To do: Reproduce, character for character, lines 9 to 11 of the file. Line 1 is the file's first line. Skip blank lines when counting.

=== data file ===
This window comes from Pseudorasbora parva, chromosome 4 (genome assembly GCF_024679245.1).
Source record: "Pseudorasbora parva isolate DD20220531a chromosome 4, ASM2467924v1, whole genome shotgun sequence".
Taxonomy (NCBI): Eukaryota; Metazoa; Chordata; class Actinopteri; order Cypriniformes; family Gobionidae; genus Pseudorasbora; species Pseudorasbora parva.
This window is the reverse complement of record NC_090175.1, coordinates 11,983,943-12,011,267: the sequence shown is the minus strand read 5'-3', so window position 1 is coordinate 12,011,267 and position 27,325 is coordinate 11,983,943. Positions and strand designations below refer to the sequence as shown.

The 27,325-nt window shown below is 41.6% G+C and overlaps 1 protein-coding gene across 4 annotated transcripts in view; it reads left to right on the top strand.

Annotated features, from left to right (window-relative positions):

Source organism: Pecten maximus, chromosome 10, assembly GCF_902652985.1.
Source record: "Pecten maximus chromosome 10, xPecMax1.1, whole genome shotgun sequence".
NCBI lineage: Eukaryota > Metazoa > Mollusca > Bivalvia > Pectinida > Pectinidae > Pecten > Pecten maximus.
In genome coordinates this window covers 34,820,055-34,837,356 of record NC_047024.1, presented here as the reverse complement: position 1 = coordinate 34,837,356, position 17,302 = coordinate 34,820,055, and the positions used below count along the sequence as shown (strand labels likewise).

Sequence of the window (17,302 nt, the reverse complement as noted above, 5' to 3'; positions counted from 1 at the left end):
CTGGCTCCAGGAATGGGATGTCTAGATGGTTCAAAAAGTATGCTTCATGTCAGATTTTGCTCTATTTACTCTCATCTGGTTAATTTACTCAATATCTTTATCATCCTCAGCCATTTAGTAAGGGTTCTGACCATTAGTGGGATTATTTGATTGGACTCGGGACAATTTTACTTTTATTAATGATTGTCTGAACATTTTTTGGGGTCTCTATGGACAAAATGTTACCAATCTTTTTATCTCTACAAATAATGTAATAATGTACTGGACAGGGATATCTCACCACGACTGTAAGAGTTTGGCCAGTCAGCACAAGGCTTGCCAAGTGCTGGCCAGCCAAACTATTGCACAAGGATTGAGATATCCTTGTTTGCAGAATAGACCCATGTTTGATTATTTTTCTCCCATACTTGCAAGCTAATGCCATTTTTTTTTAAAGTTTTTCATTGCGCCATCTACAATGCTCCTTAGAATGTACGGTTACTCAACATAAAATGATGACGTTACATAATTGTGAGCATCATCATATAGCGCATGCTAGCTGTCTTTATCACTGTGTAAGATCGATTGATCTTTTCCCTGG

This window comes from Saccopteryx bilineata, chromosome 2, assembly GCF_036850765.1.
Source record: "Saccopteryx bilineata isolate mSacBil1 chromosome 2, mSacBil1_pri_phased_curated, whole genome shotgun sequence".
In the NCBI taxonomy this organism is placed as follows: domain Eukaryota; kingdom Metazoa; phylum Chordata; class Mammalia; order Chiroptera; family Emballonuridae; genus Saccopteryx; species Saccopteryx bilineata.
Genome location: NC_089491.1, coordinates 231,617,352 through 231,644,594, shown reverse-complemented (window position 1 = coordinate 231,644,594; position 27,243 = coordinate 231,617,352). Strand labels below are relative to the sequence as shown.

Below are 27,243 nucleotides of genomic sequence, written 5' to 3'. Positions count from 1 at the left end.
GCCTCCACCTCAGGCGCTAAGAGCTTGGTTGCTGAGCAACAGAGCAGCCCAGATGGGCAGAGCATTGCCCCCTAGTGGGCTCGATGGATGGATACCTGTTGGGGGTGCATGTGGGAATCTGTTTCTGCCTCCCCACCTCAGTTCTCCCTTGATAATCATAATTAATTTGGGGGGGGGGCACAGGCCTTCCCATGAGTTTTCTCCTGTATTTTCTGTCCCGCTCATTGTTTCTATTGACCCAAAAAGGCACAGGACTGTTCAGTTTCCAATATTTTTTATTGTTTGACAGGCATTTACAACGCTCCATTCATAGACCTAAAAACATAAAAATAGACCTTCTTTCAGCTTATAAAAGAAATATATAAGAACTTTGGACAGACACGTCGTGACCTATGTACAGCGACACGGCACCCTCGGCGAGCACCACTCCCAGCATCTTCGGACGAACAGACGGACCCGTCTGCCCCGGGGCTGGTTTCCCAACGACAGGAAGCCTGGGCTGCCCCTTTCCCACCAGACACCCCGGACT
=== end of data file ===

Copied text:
NCBI lineage: Eukaryota > Metazoa > Mollusca > Bivalvia > Pectinida > Pectinidae > Pecten > Pecten maximus.
In genome coordinates this window covers 34,820,055-34,837,356 of record NC_047024.1, presented here as the reverse complement: position 1 = coordinate 34,837,356, position 17,302 = coordinate 34,820,055, and the positions used below count along the sequence as shown (strand labels likewise).

Sequence of the window (17,302 nt, the reverse complement as noted above, 5' to 3'; positions counted from 1 at the left end):